New replacement for Bongo

June 10, 2009
Senate Head, Rose Francine Rogombe, sworn in as interim President

Senate Head, Rose Francine Rogombe, sworn in as interim President

 

Rose Francine Rogombe was sworn in as Gabon’s interim president on today, the first step in the process of replacing President Omar Bongo, Africa’s longest-serving head of state, who died earlier this week.

Bongo’s death left a power vacuum at the head of the central African nation that he tightly controlled for over four decades and, with a well-developed oil industry and a Eurobond, investors are watching carefully for signs of trouble. After a series of coups elsewhere in Africa over the last year, some had feared Bongo’s death would spark instability.

But analysts have said that the president’s ruling party was likely to tightly manage the transition and doubted popular unrest. According to Gabon’s constitution, Rogombe, a lawyer by training who was head of the Senate when Bongo died, will have 45 days to hold elections to select a new head of state.

“I swear to devote all my efforts to looking after the Gabonese people … to respect and defend the constitution and the rule of law and to conscientiously carry out my job by being fair to all,” Rogombe said, one hand on Gabon’s constitution. Rogombe’s time in power as interim leader can be extended in case of force majeur, said Marie Madeleine Mborantsouo, who swore in the new president on Wednesday in her position as head of the Constitutional Court.

Bongo’s has been praised by some for maintaining stability in his own country and contributing to African peace efforts. But the last months of his life were equally overshadowed by investigations by a French judge into how much money he and his family allegedly stole from the state coffers during his time in power, which has left most ordinary people mired in poverty.


Africa Swine Flu discovered in Nigeria

June 10, 2009

 

   

The Federal Ministry of Health has confirmed the report that African Swine Flu has been discovered in a certain part of Delta state.

The Ministry, in a report by the special assistant on communication to the minister of health,Niyi Ojuolape, said the presence of the disease has been confirmed after consultation with the Delta State Ministries of Health and Agriculture.

The ministry, however, said that African Swine Fever (ASF) affects only pigs and that it does not affect humans in any way. It stated also that it is not in any way related to the a(h1n1) influenza, otherwise known as swine fever, which has been ravaging the health world.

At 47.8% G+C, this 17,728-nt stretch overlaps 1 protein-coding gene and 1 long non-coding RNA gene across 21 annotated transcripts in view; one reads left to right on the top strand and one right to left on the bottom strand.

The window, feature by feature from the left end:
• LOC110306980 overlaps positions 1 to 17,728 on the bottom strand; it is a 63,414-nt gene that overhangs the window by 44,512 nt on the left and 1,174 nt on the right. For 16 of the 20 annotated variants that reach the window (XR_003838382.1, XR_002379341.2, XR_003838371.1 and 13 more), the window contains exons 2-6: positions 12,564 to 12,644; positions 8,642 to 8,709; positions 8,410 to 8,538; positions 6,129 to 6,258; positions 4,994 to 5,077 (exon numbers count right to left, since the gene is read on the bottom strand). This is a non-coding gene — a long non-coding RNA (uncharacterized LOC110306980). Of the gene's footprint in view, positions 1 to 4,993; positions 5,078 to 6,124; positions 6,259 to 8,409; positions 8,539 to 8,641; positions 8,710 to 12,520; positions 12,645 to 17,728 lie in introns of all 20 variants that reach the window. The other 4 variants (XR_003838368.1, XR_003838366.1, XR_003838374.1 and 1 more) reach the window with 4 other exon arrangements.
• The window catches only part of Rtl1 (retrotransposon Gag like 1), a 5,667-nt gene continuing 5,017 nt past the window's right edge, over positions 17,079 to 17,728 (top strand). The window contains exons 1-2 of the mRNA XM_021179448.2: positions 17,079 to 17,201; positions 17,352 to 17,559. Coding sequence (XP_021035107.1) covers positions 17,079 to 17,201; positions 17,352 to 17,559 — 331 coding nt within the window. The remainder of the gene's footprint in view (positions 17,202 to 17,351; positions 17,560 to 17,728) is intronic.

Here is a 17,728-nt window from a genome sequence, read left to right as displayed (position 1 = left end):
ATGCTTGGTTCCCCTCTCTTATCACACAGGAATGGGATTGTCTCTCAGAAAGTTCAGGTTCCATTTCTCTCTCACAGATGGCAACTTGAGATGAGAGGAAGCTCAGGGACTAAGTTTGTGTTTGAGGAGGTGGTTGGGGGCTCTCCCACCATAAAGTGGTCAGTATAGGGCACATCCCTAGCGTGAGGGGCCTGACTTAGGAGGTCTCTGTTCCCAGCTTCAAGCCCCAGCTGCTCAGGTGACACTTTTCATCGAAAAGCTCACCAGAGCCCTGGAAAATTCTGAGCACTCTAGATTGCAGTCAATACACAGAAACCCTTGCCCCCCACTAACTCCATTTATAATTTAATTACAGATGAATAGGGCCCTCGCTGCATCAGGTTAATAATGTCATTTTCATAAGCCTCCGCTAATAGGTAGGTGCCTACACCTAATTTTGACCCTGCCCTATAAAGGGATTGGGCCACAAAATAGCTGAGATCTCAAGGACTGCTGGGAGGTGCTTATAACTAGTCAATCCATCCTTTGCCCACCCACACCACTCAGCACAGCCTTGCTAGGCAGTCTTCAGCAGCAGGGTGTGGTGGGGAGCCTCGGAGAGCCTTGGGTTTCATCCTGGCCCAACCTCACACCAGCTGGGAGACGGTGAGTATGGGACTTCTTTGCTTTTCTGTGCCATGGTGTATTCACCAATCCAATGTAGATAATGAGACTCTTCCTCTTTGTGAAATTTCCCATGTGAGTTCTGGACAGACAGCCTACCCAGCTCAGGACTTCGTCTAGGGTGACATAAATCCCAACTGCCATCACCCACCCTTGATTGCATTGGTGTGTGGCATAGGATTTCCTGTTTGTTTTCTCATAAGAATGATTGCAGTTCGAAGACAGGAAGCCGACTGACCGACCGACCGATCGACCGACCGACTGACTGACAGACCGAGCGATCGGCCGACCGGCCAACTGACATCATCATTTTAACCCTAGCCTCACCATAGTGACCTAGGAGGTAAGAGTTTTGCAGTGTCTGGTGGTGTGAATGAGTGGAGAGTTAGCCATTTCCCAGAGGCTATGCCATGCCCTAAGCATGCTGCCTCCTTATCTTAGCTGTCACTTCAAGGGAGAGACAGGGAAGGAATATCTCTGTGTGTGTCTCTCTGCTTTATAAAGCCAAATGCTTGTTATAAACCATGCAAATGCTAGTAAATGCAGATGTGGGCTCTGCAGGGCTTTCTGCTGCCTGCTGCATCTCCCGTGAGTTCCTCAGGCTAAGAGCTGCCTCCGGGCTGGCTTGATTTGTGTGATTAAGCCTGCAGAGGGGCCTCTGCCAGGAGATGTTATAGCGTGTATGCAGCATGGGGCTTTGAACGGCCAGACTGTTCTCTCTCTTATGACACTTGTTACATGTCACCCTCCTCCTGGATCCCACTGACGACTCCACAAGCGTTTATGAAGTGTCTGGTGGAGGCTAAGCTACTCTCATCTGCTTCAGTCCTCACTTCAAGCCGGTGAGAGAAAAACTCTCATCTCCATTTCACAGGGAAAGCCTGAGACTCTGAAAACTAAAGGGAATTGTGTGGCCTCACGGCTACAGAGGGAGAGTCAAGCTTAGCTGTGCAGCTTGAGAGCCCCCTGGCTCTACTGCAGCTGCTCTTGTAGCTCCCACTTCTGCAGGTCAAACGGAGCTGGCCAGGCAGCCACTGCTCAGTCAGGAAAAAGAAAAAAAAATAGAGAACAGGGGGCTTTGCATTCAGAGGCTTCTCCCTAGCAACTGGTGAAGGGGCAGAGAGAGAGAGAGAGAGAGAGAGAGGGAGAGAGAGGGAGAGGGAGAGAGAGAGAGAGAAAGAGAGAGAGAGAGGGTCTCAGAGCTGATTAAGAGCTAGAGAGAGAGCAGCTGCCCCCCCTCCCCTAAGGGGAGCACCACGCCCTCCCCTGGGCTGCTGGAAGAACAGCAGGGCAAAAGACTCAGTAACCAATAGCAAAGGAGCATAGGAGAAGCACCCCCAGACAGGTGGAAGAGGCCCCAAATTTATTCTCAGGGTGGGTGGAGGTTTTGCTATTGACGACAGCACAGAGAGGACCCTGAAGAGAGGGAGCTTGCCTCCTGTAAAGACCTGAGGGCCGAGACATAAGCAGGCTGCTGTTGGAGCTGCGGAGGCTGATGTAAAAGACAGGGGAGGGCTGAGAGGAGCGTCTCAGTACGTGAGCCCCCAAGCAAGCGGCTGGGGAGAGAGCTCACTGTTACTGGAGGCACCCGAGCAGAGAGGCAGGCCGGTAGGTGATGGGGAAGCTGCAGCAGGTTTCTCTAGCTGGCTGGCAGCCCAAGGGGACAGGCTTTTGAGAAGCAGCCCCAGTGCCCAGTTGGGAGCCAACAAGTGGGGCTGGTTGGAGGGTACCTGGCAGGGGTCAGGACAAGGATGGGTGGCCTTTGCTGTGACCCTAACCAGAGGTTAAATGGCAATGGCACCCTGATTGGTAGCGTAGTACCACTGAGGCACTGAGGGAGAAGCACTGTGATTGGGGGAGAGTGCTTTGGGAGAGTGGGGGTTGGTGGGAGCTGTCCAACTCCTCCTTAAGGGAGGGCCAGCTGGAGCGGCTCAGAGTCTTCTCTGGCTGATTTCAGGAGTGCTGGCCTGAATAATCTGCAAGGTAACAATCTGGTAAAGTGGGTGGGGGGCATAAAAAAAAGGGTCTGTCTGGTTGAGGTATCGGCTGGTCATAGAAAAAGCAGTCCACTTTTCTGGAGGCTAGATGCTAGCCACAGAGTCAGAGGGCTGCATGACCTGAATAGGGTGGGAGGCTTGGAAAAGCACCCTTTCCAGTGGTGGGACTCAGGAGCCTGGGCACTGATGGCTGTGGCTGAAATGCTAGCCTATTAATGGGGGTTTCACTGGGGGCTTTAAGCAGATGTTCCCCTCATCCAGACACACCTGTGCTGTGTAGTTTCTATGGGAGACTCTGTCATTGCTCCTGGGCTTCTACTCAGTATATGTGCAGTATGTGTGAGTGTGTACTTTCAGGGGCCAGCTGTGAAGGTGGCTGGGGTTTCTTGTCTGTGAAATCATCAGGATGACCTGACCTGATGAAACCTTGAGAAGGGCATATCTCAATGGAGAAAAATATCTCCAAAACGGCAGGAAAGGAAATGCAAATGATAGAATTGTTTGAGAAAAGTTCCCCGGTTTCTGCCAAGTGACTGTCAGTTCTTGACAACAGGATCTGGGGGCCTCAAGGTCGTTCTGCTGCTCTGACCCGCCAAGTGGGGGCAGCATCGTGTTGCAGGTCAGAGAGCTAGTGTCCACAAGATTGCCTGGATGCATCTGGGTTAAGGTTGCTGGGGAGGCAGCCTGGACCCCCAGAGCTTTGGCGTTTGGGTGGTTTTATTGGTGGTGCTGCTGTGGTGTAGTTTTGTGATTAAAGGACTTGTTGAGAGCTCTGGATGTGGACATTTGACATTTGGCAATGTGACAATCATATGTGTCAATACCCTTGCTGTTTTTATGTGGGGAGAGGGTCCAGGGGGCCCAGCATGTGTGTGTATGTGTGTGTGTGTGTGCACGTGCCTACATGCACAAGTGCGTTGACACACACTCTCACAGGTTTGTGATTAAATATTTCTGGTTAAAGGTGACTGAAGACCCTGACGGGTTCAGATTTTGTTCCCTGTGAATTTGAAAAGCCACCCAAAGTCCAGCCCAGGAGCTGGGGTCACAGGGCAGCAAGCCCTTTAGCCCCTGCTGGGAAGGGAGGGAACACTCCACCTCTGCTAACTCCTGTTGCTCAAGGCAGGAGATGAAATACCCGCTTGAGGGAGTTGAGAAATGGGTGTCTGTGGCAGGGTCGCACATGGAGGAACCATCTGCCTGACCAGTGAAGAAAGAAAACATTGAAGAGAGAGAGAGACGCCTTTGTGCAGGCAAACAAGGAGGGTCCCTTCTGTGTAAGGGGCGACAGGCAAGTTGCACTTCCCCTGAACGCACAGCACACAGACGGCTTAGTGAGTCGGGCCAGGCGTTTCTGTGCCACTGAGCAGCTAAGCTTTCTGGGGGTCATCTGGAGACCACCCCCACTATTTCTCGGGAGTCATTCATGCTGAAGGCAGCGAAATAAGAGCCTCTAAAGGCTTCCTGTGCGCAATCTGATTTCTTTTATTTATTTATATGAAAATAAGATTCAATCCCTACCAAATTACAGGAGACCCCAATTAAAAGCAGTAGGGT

Mr Ojuolape,however, assured the public that the case of Swine Flu has not been reported in Nigeria and that the government is doing a lot to monitor the events with a view to handling any eventuality effectively.

Also, the Delta State Ministry of Agriculture has quarantined the affected piggery and has started culling the affected pigs to prevent the disease from spreading to other pigs.

African Swine Fever (ASF) is however, a highly contagious, generalized disease of pigs caused by an iridovirus that exhibits varying virulence between strains, although different serotypes cannot be identified.

Experts say that the virus resists inactivation and can persist in meat up to 15 weeks, processed hams up to six months and up to one month in contaminated pens. It is endemic in most of Southern Africa, and on the Iberian peninsula of Europe. Since the 1960s, outbreaks have occurred in France, Italy, Malta, Belgium,Holland, Cuba, Domican Republic and Haiti.

Treatment and vaccine have not been discovered till date. The United States,the U.S. Department of Agriculture (USDA) prohibit the importation of live hogs and uncooked pork from any country where ASF exists, except if the products are commercially canned,hermetically sealed, and fully sterilized so it remains shelf stable without refrigeration; and the processes used have been proven to inactivate the virus.


Nigerian Militants Claim Sabotage Of Oil Facility

June 10, 2009

Nigerian militants say they have sabotaged an oil-pumping station in the restive southern Niger Delta region.

The Movement for the Emancipation of the Niger Delta said Wednesday in an e-mail that its strike on an installation run by Chevron Corp’s local subsidiary left the facility in flames. A company spokesman confirmed a fire at one of its flow stations.

Violence is rising in the chaotic and lawless southern oil region as the military intensifies operations to oust militant fighters battling for a larger share of government-controlled oil-industry revenues.

Sourced from AP


Shell settles Nigeria deaths case

June 9, 2009

Ken Saro-Wiwa, whose execution sparked a global outcry

Ken Saro-Wiwa, whose execution sparked a global outcry

Royal Dutch Shell has agreed a $15.5m (£9.7m) out-of-court settlement in a case accusing it of complicity in human rights abuses in Nigeria.

 

It was brought by relatives of nine anti-oil campaigners, including author Ken Saro-Wiwa, who were hanged in 1995 by Nigeria’s then military rulers.

The oil giant strongly denies any wrongdoing and says the payment is part of a “process of reconciliation”.

The case, initiated 13 years ago, had been due for trial in the US next week.

It was brought under a 1789 federal law which allows US courts to hear human rights cases brought by foreign nationals over actions that take place abroad.

The case alleged that Shell was complicit in murder, torture and other abuses by Nigeria’s former military government against campaigners in the oil-rich Niger Delta.